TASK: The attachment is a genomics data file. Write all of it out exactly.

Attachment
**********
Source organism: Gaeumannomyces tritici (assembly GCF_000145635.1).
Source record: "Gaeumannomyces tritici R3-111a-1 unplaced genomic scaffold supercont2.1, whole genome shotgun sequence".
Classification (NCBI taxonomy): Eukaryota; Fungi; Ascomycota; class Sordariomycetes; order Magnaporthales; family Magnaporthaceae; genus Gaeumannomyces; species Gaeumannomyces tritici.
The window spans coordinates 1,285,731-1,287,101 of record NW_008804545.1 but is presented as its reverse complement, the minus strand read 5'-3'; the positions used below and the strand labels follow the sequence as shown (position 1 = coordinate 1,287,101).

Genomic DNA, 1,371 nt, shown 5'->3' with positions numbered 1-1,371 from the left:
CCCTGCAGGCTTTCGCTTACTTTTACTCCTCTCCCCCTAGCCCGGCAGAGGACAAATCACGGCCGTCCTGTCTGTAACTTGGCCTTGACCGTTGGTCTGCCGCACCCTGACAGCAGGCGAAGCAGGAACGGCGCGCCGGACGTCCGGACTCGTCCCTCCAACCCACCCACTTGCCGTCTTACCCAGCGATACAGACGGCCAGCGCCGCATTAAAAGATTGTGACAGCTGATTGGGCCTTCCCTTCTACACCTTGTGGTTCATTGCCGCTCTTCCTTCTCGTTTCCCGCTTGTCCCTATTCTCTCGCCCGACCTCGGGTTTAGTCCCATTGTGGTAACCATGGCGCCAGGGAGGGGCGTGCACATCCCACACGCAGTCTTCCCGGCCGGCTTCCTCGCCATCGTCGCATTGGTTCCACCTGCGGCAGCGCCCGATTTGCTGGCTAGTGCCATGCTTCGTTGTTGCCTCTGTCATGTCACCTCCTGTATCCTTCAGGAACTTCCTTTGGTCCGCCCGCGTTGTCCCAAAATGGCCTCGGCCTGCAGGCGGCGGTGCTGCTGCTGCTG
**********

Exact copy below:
Source organism: Gaeumannomyces tritici (assembly GCF_000145635.1).
Source record: "Gaeumannomyces tritici R3-111a-1 unplaced genomic scaffold supercont2.1, whole genome shotgun sequence".
Classification (NCBI taxonomy): Eukaryota; Fungi; Ascomycota; class Sordariomycetes; order Magnaporthales; family Magnaporthaceae; genus Gaeumannomyces; species Gaeumannomyces tritici.
The window spans coordinates 1,285,731-1,287,101 of record NW_008804545.1 but is presented as its reverse complement, the minus strand read 5'-3'; the positions used below and the strand labels follow the sequence as shown (position 1 = coordinate 1,287,101).

Genomic DNA, 1,371 nt, shown 5'->3' with positions numbered 1-1,371 from the left:
CCCTGCAGGCTTTCGCTTACTTTTACTCCTCTCCCCCTAGCCCGGCAGAGGACAAATCACGGCCGTCCTGTCTGTAACTTGGCCTTGACCGTTGGTCTGCCGCACCCTGACAGCAGGCGAAGCAGGAACGGCGCGCCGGACGTCCGGACTCGTCCCTCCAACCCACCCACTTGCCGTCTTACCCAGCGATACAGACGGCCAGCGCCGCATTAAAAGATTGTGACAGCTGATTGGGCCTTCCCTTCTACACCTTGTGGTTCATTGCCGCTCTTCCTTCTCGTTTCCCGCTTGTCCCTATTCTCTCGCCCGACCTCGGGTTTAGTCCCATTGTGGTAACCATGGCGCCAGGGAGGGGCGTGCACATCCCACACGCAGTCTTCCCGGCCGGCTTCCTCGCCATCGTCGCATTGGTTCCACCTGCGGCAGCGCCCGATTTGCTGGCTAGTGCCATGCTTCGTTGTTGCCTCTGTCATGTCACCTCCTGTATCCTTCAGGAACTTCCTTTGGTCCGCCCGCGTTGTCCCAAAATGGCCTCGGCCTGCAGGCGGCGGTGCTGCTGCTGCTG